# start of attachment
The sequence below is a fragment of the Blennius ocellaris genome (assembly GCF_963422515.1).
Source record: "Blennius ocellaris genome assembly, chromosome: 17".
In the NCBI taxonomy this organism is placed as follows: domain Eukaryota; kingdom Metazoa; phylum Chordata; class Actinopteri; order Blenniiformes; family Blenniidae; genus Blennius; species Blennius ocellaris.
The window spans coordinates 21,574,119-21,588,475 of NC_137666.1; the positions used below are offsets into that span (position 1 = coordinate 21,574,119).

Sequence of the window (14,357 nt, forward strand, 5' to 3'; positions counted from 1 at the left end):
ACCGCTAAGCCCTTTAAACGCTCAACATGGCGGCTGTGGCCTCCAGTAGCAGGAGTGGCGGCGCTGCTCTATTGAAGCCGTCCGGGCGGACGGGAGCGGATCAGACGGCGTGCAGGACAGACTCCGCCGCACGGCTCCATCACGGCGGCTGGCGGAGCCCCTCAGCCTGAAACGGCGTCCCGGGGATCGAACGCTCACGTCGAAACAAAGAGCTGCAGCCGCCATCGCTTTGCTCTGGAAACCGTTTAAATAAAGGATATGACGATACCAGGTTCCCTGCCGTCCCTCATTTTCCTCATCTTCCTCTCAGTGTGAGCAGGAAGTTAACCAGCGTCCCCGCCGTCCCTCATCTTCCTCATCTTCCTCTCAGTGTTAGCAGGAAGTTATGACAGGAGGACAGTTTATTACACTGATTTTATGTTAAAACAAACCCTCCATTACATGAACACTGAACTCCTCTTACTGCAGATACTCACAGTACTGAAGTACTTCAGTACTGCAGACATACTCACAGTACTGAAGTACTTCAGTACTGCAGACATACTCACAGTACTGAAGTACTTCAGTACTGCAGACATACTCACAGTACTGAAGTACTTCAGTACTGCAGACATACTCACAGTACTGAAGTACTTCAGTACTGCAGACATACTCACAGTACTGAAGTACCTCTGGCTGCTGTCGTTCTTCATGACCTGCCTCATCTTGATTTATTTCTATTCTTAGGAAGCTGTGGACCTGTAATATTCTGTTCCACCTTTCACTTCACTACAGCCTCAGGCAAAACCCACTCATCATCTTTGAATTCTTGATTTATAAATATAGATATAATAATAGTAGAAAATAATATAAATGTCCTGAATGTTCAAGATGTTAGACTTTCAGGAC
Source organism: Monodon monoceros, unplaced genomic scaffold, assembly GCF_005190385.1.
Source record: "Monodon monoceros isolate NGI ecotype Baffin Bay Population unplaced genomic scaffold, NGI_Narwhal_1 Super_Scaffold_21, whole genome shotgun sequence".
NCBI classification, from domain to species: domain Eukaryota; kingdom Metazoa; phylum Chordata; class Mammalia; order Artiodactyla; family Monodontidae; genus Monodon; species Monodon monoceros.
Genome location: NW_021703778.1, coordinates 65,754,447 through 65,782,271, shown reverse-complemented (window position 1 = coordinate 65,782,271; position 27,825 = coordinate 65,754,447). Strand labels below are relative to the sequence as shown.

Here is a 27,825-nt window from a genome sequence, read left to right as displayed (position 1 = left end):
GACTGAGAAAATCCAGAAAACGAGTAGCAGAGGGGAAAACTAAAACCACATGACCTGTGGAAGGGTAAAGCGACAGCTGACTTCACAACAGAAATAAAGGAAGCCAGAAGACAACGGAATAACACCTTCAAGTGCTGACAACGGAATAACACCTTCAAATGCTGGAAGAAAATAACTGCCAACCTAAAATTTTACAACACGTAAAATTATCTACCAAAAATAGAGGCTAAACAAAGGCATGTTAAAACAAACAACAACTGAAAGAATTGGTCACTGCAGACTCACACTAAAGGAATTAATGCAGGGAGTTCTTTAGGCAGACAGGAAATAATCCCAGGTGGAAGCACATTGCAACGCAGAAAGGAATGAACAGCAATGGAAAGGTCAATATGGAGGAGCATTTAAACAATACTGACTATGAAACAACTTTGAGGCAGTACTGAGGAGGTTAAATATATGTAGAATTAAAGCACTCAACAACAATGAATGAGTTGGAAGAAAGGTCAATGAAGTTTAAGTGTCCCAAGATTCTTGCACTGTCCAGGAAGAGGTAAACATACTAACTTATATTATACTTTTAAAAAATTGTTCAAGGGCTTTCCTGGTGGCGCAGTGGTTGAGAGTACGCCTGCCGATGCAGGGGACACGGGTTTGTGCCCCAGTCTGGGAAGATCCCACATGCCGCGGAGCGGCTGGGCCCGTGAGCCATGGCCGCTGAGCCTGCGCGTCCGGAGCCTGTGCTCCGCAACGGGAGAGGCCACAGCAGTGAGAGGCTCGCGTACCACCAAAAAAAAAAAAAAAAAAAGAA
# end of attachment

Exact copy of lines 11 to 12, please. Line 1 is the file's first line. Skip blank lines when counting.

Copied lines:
Here is a 27,825-nt window from a genome sequence, read left to right as displayed (position 1 = left end):
GACTGAGAAAATCCAGAAAACGAGTAGCAGAGGGGAAAACTAAAACCACATGACCTGTGGAAGGGTAAAGCGACAGCTGACTTCACAACAGAAATAAAGGAAGCCAGAAGACAACGGAATAACACCTTCAAGTGCTGACAACGGAATAACACCTTCAAATGCTGGAAGAAAATAACTGCCAACCTAAAATTTTACAACACGTAAAATTATCTACCAAAAATAGAGGCTAAACAAAGGCATGTTAAAACAAACAACAACTGAAAGAATTGGTCACTGCAGACTCACACTAAAGGAATTAATGCAGGGAGTTCTTTAGGCAGACAGGAAATAATCCCAGGTGGAAGCACATTGCAACGCAGAAAGGAATGAACAGCAATGGAAAGGTCAATATGGAGGAGCATTTAAACAATACTGACTATGAAACAACTTTGAGGCAGTACTGAGGAGGTTAAATATATGTAGAATTAAAGCACTCAACAACAATGAATGAGTTGGAAGAAAGGTCAATGAAGTTTAAGTGTCCCAAGATTCTTGCACTGTCCAGGAAGAGGTAAACATACTAACTTATATTATACTTTTAAAAAATTGTTCAAGGGCTTTCCTGGTGGCGCAGTGGTTGAGAGTACGCCTGCCGATGCAGGGGACACGGGTTTGTGCCCCAGTCTGGGAAGATCCCACATGCCGCGGAGCGGCTGGGCCCGTGAGCCATGGCCGCTGAGCCTGCGCGTCCGGAGCCTGTGCTCCGCAACGGGAGAGGCCACAGCAGTGAGAGGCTCGCGTACCACCAAAAAAAAAAAAAAAAAAAGAA